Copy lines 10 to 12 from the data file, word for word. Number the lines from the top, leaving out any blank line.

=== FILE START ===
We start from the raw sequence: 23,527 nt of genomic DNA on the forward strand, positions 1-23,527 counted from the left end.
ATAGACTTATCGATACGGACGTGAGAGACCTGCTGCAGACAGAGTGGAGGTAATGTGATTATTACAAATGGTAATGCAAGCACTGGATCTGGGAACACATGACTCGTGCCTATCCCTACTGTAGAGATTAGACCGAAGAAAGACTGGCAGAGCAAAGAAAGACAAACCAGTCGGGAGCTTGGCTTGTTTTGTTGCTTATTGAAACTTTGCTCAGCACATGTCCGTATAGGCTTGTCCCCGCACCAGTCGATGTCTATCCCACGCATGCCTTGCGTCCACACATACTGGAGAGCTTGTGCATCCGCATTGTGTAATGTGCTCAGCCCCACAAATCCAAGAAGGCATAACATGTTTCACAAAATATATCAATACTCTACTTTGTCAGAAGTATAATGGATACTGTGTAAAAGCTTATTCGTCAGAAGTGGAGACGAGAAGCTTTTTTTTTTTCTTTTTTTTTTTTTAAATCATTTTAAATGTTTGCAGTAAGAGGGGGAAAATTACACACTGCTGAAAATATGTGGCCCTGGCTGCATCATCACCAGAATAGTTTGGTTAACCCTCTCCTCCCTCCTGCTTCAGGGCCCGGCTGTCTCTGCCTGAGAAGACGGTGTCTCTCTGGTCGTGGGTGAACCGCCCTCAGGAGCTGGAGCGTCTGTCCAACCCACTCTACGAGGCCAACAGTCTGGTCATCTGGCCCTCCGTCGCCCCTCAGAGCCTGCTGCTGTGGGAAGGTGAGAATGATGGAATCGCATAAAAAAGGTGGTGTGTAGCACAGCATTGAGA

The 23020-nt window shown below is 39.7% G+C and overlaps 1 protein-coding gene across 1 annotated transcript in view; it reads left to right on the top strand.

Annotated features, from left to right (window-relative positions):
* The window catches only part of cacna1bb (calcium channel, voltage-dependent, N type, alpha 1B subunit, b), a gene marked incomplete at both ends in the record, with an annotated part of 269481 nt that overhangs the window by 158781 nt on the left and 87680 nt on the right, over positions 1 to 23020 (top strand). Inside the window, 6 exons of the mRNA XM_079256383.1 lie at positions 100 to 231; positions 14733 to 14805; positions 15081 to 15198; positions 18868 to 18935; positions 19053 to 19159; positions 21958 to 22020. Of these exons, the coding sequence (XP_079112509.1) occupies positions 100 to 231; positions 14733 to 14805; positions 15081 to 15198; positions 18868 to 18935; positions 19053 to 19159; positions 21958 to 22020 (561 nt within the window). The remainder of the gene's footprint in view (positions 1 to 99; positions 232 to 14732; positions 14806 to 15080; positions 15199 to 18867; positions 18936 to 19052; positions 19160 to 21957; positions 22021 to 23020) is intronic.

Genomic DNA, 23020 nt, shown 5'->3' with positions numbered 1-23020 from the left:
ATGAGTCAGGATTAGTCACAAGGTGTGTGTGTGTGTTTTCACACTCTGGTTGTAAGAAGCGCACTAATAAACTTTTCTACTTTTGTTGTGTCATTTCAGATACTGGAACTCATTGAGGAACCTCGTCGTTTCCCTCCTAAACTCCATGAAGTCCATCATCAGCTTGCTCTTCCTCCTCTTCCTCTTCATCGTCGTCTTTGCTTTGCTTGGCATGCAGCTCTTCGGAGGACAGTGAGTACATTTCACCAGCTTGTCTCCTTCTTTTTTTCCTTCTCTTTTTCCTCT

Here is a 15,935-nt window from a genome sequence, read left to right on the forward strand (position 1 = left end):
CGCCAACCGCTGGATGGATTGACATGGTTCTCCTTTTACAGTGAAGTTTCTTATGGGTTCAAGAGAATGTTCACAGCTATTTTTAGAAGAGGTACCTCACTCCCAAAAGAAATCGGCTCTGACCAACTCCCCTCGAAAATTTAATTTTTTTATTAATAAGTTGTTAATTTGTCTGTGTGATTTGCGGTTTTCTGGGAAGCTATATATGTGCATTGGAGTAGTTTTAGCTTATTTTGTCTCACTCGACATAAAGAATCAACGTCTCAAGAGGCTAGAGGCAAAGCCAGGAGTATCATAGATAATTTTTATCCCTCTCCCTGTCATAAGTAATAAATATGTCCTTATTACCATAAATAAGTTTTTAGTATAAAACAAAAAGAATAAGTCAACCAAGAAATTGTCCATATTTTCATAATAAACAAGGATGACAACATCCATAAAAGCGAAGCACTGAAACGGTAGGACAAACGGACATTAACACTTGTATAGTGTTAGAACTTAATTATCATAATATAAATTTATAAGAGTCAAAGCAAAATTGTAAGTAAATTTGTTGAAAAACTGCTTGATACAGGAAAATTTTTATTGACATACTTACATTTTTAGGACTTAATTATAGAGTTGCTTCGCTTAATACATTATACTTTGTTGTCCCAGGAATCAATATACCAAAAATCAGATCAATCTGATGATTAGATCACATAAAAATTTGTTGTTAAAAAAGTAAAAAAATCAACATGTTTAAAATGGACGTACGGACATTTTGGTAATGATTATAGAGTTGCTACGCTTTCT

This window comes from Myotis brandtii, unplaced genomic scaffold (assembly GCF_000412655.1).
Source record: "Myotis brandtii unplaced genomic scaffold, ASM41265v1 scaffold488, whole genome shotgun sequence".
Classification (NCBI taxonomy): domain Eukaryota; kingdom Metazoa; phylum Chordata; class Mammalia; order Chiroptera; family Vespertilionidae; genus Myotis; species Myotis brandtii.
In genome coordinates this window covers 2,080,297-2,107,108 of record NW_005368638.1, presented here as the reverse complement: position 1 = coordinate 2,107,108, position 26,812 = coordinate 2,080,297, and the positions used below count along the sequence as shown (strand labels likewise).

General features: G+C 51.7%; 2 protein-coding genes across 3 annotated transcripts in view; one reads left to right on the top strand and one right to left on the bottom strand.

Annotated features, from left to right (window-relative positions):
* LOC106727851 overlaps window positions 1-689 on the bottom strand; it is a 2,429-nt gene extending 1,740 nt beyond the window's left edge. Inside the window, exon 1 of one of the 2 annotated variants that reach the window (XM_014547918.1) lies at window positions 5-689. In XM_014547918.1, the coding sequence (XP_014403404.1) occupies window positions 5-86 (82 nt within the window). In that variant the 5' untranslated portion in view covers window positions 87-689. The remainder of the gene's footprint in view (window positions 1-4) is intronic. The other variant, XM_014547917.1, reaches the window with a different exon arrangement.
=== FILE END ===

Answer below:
This window comes from Myotis brandtii, unplaced genomic scaffold (assembly GCF_000412655.1).
Source record: "Myotis brandtii unplaced genomic scaffold, ASM41265v1 scaffold488, whole genome shotgun sequence".
Classification (NCBI taxonomy): domain Eukaryota; kingdom Metazoa; phylum Chordata; class Mammalia; order Chiroptera; family Vespertilionidae; genus Myotis; species Myotis brandtii.